Plaintiffs allege that they exhausted their administrative remedies with Empire and, if they did not, they were excused from doing so because it would have been futile. Id. ¶¶ 66-68.


II. Legal Standard

To survive a motion to dismiss under Rule 12(b)(6), “a complaint must allege sufficient facts, taken as true, to state a plausible claim for relief.” Johnson v., Inc., 711 F.3d 271, 275 (2d Cir. 2013) (citing Bell Atl. Corp. v. Twombly, 550 U.S. 544, 555-56 (2007)). A claim has facial plausibility “when the plaintiff pleads factual content that allows the court to draw the reasonable inference that the defendant is liable for the misconduct alleged.” Ashcroft v. Iqbal, 556 U.S. 662, 678 (2009) (citation omitted). “[A] complaint does not need to contain detailed or elaborate factual allegations, but only allegations sufficient to raise an entitlement to relief above the speculative level.” Keiler v. Harlequin Enters. Ltd., 751 F.3d 64, 70 (2d Cir. 2014) (citation omitted). The Court is not required to credit “mere conclusory statements” or “[t]hreadbare recitals of the elements of a cause of action.” Iqbal, 556 U.S. at 678 (citing Twombly, 550 U.S. at 555). Although the Court is generally confined to “the allegations contained within the four corners of [the] complaint,” Carlin v. Davidson Find LLP, 852 F.3d 207, 212 (2d Cir. 2017), it may consider materials attached to the complaint or incorporated by reference, documents in Plaintiff's possession or of which Plaintiff had knowledge and relied on in bringing suit, as well as matters appropriate for judicial notice, see DiFolco v. MSNBC Cable L.L.C., 622 F.3d 104, 111 (2d Cir. 2010).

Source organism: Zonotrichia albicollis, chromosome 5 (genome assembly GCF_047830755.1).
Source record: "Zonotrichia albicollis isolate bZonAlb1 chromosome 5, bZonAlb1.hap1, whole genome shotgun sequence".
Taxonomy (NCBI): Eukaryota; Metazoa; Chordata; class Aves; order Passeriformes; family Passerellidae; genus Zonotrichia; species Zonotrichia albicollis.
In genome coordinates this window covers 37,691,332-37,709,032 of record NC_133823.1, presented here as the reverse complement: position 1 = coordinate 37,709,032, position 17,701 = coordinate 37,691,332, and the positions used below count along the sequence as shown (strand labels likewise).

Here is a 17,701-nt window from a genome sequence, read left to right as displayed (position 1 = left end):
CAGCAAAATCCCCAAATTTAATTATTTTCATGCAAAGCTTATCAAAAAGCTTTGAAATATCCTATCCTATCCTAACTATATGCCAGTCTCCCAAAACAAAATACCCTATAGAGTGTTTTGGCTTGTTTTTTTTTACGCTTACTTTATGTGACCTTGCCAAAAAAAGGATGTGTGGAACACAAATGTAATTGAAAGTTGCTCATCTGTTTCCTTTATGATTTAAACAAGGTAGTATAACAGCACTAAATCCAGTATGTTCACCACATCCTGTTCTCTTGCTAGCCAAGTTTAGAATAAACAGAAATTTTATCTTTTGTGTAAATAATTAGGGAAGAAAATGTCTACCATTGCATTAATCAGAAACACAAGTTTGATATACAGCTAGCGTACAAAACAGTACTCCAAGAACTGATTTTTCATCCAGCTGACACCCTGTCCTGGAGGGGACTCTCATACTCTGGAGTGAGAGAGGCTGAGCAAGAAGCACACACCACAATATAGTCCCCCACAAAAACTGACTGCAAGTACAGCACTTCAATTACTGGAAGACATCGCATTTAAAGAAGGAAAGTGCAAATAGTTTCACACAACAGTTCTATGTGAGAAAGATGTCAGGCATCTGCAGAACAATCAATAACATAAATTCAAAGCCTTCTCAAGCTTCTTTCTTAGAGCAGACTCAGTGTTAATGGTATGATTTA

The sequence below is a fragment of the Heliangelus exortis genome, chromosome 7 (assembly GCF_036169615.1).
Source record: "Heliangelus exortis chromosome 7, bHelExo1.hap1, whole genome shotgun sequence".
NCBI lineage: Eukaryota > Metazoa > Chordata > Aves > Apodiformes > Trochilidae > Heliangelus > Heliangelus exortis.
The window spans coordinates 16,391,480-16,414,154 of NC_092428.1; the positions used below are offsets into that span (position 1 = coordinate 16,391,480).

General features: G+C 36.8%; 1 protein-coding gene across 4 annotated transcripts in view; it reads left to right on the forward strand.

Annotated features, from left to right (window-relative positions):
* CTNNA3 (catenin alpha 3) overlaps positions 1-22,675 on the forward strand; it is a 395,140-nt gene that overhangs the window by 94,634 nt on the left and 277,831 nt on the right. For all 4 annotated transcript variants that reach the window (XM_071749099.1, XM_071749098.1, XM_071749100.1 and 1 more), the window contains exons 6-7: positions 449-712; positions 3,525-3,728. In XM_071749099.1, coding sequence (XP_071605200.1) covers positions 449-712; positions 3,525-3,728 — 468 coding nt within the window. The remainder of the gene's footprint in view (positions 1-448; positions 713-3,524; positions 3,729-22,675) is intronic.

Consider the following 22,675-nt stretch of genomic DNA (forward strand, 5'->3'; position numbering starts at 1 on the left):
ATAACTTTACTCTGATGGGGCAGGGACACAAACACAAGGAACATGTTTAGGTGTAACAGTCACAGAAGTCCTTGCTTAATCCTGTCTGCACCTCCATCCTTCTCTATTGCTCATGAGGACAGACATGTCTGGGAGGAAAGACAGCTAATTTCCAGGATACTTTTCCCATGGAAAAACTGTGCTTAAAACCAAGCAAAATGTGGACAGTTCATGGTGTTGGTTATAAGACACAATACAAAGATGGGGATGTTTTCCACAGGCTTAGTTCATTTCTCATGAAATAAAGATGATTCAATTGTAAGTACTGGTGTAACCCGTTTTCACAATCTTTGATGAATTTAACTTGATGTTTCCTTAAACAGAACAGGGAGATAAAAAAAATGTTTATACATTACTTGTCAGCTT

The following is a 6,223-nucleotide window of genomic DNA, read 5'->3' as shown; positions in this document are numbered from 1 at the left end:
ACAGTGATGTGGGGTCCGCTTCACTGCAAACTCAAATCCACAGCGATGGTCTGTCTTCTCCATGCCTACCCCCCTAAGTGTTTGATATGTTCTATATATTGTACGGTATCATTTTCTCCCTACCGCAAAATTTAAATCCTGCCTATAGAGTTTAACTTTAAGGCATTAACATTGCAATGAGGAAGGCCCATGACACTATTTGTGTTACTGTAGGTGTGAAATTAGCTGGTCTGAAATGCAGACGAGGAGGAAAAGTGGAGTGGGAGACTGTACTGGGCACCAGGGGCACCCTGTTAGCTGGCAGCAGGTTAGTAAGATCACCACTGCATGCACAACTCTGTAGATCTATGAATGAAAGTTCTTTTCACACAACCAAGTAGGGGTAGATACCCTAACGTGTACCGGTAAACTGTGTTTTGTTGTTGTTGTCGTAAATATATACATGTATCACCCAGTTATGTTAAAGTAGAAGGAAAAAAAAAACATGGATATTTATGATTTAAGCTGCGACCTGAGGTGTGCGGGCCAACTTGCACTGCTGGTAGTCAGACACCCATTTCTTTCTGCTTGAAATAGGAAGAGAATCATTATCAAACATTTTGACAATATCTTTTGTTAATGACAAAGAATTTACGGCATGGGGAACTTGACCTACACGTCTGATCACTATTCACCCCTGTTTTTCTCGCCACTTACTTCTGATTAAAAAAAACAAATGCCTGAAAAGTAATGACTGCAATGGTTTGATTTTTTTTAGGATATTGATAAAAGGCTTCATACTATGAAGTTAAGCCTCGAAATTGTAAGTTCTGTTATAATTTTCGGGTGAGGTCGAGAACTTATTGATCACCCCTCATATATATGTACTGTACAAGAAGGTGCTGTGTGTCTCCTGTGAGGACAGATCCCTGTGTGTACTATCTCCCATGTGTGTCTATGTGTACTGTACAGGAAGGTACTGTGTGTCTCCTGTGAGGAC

III. Plaintiffs' ERISA Claims

ERISA section 502(a)(1)(B) provides that a participant or beneficiary may bring a civil action “to recover benefits due to h[er] under the terms of h[er] plan, to enforce h[er] rights under the terms of the plan, or to clarify h[er] rights to future benefits under the terms of the plan.” ERISA § 502(a)(1)(B), 29 U.S.C. § 1132(a)(1)(B). Counts I through III of the Complaint assert violations of ERISA based on Defendants' alleged failure adequately to reimburse Plaintiffs for the surgical services provided to L.P. Compl. ¶¶ 71-99.